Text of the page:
Five the can in manners BIRT help of the suppliers independent of software to produce new StreamsTechLINKS income (press release) why the hundreds of suppliers independent of software included the technology of BIRT in their application to provide the rich interactive visualization of data. How to decrease by the development costs,…
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Monthly Archives: April 2010
JAMIA: Business intelligence can leverage patient safety, financial effectiveness – Health Imaging & IT
JAMIA: Business intelligence can leverage patient safety, financial effectiveness
Health Imaging & IT Although Ferranti and colleagues noted that new approaches to data visualization and analysis are needed, they stated that their findings were limited in … |
Visualization of Quick sort
This video was created for http://www.zutopedia.com
It demonstrates two comparison sorting algorithms: Bubble sort and Quick sort.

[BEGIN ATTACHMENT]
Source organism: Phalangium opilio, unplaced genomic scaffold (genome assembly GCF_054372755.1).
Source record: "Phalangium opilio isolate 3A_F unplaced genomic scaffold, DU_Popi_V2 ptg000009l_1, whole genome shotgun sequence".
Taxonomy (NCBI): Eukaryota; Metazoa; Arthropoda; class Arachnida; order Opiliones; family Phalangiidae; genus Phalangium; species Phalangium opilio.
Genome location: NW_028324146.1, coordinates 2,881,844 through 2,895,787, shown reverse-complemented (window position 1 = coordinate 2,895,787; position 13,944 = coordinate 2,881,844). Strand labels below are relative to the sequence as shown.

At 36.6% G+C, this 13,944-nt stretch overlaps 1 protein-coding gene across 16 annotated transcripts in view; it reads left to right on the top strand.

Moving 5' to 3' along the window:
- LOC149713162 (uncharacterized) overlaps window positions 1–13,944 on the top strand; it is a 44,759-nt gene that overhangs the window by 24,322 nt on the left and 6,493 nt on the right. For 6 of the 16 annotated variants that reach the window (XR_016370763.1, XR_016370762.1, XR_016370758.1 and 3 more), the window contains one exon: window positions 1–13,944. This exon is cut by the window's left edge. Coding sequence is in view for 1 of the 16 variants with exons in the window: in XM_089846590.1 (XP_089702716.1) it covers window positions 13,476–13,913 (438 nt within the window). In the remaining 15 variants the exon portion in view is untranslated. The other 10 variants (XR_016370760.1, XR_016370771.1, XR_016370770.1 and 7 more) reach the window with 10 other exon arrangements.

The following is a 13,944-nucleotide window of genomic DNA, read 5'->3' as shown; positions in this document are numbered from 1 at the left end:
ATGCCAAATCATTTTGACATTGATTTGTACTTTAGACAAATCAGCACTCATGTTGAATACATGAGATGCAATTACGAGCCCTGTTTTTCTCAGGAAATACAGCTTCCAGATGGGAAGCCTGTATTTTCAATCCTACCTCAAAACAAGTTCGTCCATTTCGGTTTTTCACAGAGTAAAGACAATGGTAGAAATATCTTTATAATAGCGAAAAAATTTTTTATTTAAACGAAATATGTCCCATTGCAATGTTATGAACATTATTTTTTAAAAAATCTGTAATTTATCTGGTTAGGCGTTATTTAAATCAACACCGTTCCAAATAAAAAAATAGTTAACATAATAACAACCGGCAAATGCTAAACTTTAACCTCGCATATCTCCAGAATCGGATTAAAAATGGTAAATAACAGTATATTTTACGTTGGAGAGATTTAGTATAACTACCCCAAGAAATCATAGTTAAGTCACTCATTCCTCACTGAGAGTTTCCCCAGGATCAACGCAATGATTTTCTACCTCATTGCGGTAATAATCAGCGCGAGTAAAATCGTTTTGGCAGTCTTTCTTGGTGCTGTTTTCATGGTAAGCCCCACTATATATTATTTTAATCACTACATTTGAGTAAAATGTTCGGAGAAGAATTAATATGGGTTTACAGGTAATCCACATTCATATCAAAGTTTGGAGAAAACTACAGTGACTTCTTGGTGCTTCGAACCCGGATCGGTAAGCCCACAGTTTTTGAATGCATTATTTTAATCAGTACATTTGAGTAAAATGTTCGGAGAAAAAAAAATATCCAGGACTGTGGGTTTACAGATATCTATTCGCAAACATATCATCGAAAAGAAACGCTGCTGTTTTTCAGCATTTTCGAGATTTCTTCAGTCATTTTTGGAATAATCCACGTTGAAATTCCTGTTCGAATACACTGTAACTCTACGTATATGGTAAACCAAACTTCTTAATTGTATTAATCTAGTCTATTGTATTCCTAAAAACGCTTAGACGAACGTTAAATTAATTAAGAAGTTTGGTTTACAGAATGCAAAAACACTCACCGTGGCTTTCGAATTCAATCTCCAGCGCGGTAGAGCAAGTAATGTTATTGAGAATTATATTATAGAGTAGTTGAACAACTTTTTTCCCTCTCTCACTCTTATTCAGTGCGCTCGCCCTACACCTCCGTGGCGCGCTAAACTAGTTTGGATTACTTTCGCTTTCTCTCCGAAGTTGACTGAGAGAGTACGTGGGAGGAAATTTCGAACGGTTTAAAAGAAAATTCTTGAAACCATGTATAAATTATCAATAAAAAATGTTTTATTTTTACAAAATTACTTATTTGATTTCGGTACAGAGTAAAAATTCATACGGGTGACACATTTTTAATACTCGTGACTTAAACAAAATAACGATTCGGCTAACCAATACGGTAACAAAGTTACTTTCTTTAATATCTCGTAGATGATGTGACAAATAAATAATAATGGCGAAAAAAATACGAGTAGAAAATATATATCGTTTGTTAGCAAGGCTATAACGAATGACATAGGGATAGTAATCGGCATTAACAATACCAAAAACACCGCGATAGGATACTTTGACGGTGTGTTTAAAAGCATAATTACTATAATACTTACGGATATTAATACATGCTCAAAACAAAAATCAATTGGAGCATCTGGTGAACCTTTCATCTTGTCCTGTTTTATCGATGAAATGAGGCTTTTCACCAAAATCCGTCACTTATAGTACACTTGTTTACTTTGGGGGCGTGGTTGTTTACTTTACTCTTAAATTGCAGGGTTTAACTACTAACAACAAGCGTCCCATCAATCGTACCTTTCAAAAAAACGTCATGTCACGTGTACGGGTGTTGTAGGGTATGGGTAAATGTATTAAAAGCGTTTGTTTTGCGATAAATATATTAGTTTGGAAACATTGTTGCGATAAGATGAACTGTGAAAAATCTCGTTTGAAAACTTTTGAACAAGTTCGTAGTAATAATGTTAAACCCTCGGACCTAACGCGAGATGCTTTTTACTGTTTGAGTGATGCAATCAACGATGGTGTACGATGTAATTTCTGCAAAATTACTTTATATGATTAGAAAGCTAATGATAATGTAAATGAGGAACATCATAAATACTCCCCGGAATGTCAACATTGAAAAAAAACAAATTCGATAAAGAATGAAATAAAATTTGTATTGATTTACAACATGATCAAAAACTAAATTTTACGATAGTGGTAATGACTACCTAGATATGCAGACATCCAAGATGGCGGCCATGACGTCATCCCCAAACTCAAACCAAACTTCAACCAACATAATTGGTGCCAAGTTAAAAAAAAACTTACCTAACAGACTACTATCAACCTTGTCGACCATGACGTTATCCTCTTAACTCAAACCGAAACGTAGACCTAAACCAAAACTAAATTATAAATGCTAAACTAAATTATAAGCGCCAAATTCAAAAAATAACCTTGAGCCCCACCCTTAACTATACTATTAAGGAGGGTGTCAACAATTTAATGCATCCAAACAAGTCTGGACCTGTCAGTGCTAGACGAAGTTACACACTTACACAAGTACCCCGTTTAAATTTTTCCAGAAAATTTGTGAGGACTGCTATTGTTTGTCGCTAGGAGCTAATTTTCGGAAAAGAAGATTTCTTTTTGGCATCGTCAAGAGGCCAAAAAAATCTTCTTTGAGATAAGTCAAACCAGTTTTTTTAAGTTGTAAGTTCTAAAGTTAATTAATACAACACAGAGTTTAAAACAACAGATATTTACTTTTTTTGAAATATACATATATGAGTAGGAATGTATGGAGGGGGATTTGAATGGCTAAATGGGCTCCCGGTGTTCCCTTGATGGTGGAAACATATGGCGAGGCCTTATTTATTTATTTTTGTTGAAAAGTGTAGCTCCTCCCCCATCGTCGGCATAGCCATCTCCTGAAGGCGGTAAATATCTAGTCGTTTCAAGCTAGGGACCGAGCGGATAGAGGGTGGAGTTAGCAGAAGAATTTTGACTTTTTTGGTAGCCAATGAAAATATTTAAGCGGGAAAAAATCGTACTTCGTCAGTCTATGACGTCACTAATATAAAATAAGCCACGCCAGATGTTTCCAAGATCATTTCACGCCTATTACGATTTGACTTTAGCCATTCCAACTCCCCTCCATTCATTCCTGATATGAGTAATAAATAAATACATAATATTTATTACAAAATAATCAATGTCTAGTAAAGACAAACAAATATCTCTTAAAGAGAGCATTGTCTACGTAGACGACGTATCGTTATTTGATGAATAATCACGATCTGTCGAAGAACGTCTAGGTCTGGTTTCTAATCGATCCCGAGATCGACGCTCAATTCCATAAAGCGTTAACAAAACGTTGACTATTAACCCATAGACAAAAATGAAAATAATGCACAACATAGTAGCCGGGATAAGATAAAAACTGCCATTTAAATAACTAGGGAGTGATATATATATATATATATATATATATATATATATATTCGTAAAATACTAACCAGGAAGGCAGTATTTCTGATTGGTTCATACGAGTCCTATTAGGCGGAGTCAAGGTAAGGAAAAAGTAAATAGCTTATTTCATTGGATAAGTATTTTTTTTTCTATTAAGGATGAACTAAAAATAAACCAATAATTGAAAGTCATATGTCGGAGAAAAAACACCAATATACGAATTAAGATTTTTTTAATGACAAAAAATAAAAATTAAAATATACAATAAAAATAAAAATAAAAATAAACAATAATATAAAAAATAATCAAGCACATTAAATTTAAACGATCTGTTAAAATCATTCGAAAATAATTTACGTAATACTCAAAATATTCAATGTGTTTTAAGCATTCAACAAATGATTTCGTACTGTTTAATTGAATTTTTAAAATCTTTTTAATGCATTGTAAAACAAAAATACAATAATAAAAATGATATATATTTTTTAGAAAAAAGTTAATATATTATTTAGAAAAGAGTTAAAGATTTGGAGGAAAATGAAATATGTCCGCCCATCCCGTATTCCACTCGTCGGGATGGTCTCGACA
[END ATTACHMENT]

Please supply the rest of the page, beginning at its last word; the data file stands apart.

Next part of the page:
Comparison sorting algorithms are only allowed to ‘see’ the data through a sequence of pair-wise comparisons, therefore they are applicable to any type of comparable objects: numbers, strings, colored balls, etc
Bubble sort is very simple but has poor performance. A comparison sorting algorithm’s performance is usually measured by the number of comparisons it makes. Bubble sort performs on the order of n^2 comparisons to sort n elements.
Quick sort is only slightly more complicated but usually performs much better (as demonstrated in the video). It performs on average an order of n log(n) comparisons to sort n elements. This is much lower than n^2 for large values of n. However, if the algorithm makes some ‘unlucky’ choices it might require n^2 comparisons after all.
Other algorithms exist that guarantee the number of comparisons will not exceed n log(n), however, in practice Quick sort usually out-performs all other comparison sorting algorithms due to its simplicity.
If other operations other than pair-wise comparisons are allowed, then a broader range of algorithms can be used. Some of them can perform much faster than Quick sort, but they are limited to a particular type of elements, e.g., numbers is a certain range.
Duration : 0:2:56